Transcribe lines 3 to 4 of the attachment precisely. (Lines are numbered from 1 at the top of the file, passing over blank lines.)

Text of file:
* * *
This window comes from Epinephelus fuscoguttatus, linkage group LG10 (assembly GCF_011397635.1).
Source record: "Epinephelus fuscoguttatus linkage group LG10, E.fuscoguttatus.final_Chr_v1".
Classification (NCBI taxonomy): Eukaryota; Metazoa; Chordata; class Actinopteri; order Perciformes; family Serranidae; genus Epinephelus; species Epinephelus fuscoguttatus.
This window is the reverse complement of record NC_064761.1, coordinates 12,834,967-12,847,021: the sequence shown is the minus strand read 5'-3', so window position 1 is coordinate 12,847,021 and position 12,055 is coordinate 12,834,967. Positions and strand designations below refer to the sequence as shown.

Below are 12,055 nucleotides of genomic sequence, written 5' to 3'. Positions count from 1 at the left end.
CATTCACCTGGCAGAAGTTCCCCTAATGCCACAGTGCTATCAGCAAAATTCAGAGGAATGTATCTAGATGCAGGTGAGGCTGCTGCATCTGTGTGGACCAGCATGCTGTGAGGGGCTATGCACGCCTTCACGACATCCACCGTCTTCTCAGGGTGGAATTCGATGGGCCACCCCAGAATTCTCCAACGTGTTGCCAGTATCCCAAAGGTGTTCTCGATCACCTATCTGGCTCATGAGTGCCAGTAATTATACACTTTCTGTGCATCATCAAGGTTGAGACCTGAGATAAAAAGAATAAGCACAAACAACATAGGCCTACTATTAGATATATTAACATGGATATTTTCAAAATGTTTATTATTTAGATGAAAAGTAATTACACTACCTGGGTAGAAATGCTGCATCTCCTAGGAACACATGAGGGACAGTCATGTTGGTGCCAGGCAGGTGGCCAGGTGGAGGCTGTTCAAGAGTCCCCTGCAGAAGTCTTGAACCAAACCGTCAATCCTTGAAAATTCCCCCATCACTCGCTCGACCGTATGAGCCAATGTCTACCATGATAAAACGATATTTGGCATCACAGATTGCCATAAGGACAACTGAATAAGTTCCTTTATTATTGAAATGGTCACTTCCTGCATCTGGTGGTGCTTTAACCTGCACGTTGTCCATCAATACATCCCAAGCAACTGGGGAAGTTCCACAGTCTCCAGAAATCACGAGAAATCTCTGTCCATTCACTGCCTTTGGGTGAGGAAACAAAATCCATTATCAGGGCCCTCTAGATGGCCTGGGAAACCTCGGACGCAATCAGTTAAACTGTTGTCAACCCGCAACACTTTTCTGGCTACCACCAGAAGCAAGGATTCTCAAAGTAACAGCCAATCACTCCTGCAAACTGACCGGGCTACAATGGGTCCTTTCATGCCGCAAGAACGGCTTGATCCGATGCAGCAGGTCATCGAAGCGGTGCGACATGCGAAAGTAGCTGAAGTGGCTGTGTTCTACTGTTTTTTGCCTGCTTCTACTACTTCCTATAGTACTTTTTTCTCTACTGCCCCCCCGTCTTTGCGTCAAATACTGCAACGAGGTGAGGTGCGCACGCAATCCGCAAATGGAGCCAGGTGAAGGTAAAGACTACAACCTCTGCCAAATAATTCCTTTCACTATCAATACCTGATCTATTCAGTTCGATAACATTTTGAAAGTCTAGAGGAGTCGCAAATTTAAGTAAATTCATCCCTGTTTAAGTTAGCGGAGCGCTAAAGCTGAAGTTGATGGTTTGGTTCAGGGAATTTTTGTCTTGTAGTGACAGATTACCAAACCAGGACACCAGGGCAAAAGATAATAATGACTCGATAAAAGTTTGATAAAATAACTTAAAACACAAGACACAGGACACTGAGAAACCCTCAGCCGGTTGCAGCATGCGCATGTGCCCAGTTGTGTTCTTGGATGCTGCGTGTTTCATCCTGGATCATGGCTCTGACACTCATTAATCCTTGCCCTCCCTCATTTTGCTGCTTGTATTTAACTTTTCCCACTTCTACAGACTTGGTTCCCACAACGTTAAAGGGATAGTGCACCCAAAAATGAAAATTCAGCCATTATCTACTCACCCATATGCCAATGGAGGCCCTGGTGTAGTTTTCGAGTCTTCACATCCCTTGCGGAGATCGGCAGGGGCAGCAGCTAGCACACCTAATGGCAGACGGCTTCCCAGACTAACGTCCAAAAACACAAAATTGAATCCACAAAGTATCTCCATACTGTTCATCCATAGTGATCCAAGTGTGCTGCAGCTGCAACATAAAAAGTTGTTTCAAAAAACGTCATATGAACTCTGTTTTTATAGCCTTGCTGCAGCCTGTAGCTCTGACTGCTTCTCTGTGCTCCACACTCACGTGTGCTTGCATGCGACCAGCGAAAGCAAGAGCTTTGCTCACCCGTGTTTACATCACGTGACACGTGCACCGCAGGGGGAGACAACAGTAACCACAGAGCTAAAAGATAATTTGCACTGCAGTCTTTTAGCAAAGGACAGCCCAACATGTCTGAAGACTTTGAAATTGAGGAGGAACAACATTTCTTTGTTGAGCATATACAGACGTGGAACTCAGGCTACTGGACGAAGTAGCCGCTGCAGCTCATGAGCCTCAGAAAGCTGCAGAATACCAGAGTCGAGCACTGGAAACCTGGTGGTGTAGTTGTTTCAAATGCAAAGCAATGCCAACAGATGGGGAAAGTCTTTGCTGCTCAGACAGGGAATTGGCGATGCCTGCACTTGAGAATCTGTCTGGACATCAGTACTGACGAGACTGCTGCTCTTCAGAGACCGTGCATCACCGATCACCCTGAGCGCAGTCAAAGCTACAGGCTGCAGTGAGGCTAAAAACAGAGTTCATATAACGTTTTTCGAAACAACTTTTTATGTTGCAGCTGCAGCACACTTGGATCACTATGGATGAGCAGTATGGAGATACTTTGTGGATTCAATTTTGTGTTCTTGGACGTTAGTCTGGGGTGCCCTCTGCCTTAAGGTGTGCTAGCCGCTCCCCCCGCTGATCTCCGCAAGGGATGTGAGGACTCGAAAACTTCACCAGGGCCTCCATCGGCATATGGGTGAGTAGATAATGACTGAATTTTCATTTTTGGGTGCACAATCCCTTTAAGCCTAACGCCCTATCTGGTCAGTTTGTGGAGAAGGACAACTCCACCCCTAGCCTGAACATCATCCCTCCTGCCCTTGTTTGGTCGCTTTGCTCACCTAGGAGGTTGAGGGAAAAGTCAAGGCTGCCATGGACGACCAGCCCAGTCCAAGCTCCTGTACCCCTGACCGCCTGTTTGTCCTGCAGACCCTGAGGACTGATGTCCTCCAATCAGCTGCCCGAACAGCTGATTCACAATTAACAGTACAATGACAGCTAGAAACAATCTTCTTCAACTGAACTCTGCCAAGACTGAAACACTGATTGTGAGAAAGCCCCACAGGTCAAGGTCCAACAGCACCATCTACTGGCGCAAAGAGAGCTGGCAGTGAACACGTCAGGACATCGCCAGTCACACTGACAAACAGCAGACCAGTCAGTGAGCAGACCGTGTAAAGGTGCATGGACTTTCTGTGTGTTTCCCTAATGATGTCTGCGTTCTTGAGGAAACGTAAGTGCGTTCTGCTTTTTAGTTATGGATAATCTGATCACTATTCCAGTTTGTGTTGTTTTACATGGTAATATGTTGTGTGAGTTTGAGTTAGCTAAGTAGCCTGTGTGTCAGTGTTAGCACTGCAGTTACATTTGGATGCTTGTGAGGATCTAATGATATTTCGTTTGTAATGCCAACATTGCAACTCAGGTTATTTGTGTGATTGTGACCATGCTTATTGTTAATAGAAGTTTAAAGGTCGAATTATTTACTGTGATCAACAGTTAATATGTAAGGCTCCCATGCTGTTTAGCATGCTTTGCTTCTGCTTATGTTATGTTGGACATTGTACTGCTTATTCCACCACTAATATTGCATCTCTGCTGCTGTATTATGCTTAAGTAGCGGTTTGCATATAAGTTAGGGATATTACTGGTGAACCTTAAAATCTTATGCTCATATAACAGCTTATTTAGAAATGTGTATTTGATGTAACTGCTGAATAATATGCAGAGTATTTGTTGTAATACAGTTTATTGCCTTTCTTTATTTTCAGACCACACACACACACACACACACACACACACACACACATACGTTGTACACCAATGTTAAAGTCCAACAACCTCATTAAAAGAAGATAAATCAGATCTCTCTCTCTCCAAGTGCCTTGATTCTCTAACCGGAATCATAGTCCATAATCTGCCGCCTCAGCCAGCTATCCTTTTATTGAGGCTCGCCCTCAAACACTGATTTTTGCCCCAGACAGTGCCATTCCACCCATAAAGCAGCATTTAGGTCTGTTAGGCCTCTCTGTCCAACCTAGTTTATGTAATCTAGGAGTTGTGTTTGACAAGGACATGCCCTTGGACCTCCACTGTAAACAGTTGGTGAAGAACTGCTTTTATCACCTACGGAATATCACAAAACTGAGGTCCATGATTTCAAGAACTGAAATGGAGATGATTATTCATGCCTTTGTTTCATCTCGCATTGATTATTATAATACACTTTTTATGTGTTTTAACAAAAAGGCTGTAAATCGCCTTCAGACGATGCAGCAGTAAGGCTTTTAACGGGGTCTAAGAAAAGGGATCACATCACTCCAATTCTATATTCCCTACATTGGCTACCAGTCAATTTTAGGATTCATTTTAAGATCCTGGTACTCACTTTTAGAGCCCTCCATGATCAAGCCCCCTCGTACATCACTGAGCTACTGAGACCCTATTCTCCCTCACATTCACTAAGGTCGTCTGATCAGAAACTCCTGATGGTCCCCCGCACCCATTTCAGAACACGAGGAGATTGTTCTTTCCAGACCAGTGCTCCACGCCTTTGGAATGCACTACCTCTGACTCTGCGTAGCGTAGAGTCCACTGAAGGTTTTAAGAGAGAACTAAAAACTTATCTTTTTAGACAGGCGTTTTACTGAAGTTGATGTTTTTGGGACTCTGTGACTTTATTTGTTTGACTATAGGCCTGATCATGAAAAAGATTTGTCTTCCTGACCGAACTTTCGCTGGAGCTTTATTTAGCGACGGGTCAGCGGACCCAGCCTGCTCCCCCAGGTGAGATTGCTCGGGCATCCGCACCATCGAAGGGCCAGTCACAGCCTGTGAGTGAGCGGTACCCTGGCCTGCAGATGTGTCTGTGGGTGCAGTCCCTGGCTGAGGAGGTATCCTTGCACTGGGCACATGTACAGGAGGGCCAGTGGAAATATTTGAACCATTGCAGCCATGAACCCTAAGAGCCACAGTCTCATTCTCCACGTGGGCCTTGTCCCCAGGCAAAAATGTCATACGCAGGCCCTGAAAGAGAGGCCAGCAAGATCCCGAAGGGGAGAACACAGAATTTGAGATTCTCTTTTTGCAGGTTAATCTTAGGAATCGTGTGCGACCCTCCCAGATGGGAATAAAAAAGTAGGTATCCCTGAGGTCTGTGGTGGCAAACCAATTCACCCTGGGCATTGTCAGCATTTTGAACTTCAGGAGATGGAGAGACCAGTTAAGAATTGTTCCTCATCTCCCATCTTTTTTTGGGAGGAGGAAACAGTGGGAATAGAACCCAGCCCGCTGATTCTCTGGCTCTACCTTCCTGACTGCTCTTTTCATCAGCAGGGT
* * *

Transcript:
Classification (NCBI taxonomy): Eukaryota; Metazoa; Chordata; class Actinopteri; order Perciformes; family Serranidae; genus Epinephelus; species Epinephelus fuscoguttatus.
This window is the reverse complement of record NC_064761.1, coordinates 12,834,967-12,847,021: the sequence shown is the minus strand read 5'-3', so window position 1 is coordinate 12,847,021 and position 12,055 is coordinate 12,834,967. Positions and strand designations below refer to the sequence as shown.